Yellow Flag Iris, Burnet Rose and Cross-leaved Heath cling to the hillside that is the Irish Hunger Memorial in lower Manhattan. It's transcending to climb this half-acre of country side which includes the foundation of designer Brian Tolle's ancestral stone cottage transported from County Mayo, Ireland—"an expression of solidarity to those who left from those who stayed behind."
Tolle memorializes the loss of 1.5 million Irish during the Great Famine of 1845-52 brought on by the potato blight and a host of complex political issues. The famine took roughly 20% of the population of Ireland and, by 1890, 40% of the Irish population was living abroad.
From the top of the hillside—25 feet above Manhattan streets—one has a view of the Statue of Liberty and Ellis Island through which millions of Irish emigrated to the United States. This beautiful, feral landscape changes throughout the year —with dozens of hardy native Irish plants growing among the 32 stones representing each of Ireland's counties. If you are a Geocache fan, there is a great puzzle to solve in finding the capsule hidden here.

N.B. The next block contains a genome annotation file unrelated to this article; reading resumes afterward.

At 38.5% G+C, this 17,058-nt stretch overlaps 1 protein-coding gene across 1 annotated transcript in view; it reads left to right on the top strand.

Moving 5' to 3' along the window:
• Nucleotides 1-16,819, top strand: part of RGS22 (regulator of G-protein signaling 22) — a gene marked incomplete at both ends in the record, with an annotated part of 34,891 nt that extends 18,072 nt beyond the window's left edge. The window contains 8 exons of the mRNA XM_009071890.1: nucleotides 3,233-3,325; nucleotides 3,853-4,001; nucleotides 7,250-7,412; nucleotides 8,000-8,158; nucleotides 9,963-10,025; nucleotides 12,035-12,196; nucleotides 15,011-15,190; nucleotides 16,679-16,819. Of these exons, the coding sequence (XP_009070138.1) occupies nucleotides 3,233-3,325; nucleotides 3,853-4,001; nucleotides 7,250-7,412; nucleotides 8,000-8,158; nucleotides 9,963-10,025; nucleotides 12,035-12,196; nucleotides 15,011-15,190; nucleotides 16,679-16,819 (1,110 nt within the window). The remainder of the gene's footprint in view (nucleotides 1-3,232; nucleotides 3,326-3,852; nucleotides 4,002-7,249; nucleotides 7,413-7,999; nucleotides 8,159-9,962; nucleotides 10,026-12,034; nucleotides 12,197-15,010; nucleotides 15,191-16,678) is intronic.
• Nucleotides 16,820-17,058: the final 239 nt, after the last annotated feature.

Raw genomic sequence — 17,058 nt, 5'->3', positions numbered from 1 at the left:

Vesey Street and North End Avenue.
Open 8am to 9pm between May 1st - October 31st, and from 8am to 6:45PM from November - April.